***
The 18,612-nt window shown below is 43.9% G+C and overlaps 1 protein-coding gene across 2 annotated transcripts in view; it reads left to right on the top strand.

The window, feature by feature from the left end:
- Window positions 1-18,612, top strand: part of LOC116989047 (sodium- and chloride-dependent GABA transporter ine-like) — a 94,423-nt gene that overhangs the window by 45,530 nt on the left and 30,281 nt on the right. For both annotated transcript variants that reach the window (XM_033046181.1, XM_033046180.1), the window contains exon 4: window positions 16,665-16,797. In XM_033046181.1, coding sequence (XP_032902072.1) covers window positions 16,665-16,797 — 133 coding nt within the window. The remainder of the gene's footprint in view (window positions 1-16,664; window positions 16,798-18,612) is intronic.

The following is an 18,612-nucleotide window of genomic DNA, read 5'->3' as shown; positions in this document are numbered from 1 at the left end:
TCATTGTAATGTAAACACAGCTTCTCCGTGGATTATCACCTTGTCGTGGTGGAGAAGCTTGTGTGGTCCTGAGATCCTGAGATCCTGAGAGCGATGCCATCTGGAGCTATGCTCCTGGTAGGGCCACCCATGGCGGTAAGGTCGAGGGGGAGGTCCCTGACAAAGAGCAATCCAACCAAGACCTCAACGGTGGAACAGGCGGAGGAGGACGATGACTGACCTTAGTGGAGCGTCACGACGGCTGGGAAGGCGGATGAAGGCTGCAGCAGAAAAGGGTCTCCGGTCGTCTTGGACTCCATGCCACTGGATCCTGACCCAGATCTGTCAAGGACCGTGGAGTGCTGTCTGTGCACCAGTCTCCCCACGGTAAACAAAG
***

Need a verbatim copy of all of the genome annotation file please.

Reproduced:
The 18,612-nt window shown below is 43.9% G+C and overlaps 1 protein-coding gene across 2 annotated transcripts in view; it reads left to right on the top strand.

The window, feature by feature from the left end:
- Window positions 1-18,612, top strand: part of LOC116989047 (sodium- and chloride-dependent GABA transporter ine-like) — a 94,423-nt gene that overhangs the window by 45,530 nt on the left and 30,281 nt on the right. For both annotated transcript variants that reach the window (XM_033046181.1, XM_033046180.1), the window contains exon 4: window positions 16,665-16,797. In XM_033046181.1, coding sequence (XP_032902072.1) covers window positions 16,665-16,797 — 133 coding nt within the window. The remainder of the gene's footprint in view (window positions 1-16,664; window positions 16,798-18,612) is intronic.

The following is an 18,612-nucleotide window of genomic DNA, read 5'->3' as shown; positions in this document are numbered from 1 at the left end:
TCATTGTAATGTAAACACAGCTTCTCCGTGGATTATCACCTTGTCGTGGTGGAGAAGCTTGTGTGGTCCTGAGATCCTGAGATCCTGAGAGCGATGCCATCTGGAGCTATGCTCCTGGTAGGGCCACCCATGGCGGTAAGGTCGAGGGGGAGGTCCCTGACAAAGAGCAATCCAACCAAGACCTCAACGGTGGAACAGGCGGAGGAGGACGATGACTGACCTTAGTGGAGCGTCACGACGGCTGGGAAGGCGGATGAAGGCTGCAGCAGAAAAGGGTCTCCGGTCGTCTTGGACTCCATGCCACTGGATCCTGACCCAGATCTGTCAAGGACCGTGGAGTGCTGTCTGTGCACCAGTCTCCCCACGGTAAACAAAG